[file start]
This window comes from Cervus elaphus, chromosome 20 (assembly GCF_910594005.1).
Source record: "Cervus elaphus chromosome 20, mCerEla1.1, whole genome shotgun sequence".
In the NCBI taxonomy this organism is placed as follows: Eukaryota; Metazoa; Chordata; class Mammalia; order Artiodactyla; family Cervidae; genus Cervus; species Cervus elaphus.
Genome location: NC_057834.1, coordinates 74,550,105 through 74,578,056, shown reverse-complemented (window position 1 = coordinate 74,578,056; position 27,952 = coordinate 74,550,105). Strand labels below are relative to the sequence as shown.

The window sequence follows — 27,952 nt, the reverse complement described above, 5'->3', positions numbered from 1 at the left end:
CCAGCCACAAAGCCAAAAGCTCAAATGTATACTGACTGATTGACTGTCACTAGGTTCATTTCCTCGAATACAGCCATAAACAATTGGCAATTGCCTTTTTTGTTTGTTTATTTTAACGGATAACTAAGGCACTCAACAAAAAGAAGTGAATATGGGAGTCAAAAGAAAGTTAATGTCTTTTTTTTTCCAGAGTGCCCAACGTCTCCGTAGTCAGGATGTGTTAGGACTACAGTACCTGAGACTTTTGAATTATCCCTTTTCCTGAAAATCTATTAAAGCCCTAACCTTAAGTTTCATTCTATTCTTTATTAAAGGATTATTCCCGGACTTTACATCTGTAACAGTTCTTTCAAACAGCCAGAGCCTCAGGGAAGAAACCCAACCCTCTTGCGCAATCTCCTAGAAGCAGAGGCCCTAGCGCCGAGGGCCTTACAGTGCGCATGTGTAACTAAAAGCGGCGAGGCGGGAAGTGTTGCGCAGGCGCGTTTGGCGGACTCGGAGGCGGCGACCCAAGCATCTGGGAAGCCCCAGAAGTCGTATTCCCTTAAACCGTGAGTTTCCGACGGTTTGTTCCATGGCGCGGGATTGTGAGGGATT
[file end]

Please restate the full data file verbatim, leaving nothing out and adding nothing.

This window comes from Cervus elaphus, chromosome 20 (assembly GCF_910594005.1).
Source record: "Cervus elaphus chromosome 20, mCerEla1.1, whole genome shotgun sequence".
In the NCBI taxonomy this organism is placed as follows: Eukaryota; Metazoa; Chordata; class Mammalia; order Artiodactyla; family Cervidae; genus Cervus; species Cervus elaphus.
Genome location: NC_057834.1, coordinates 74,550,105 through 74,578,056, shown reverse-complemented (window position 1 = coordinate 74,578,056; position 27,952 = coordinate 74,550,105). Strand labels below are relative to the sequence as shown.

The window sequence follows — 27,952 nt, the reverse complement described above, 5'->3', positions numbered from 1 at the left end:
CCAGCCACAAAGCCAAAAGCTCAAATGTATACTGACTGATTGACTGTCACTAGGTTCATTTCCTCGAATACAGCCATAAACAATTGGCAATTGCCTTTTTTGTTTGTTTATTTTAACGGATAACTAAGGCACTCAACAAAAAGAAGTGAATATGGGAGTCAAAAGAAAGTTAATGTCTTTTTTTTTCCAGAGTGCCCAACGTCTCCGTAGTCAGGATGTGTTAGGACTACAGTACCTGAGACTTTTGAATTATCCCTTTTCCTGAAAATCTATTAAAGCCCTAACCTTAAGTTTCATTCTATTCTTTATTAAAGGATTATTCCCGGACTTTACATCTGTAACAGTTCTTTCAAACAGCCAGAGCCTCAGGGAAGAAACCCAACCCTCTTGCGCAATCTCCTAGAAGCAGAGGCCCTAGCGCCGAGGGCCTTACAGTGCGCATGTGTAACTAAAAGCGGCGAGGCGGGAAGTGTTGCGCAGGCGCGTTTGGCGGACTCGGAGGCGGCGACCCAAGCATCTGGGAAGCCCCAGAAGTCGTATTCCCTTAAACCGTGAGTTTCCGACGGTTTGTTCCATGGCGCGGGATTGTGAGGGATT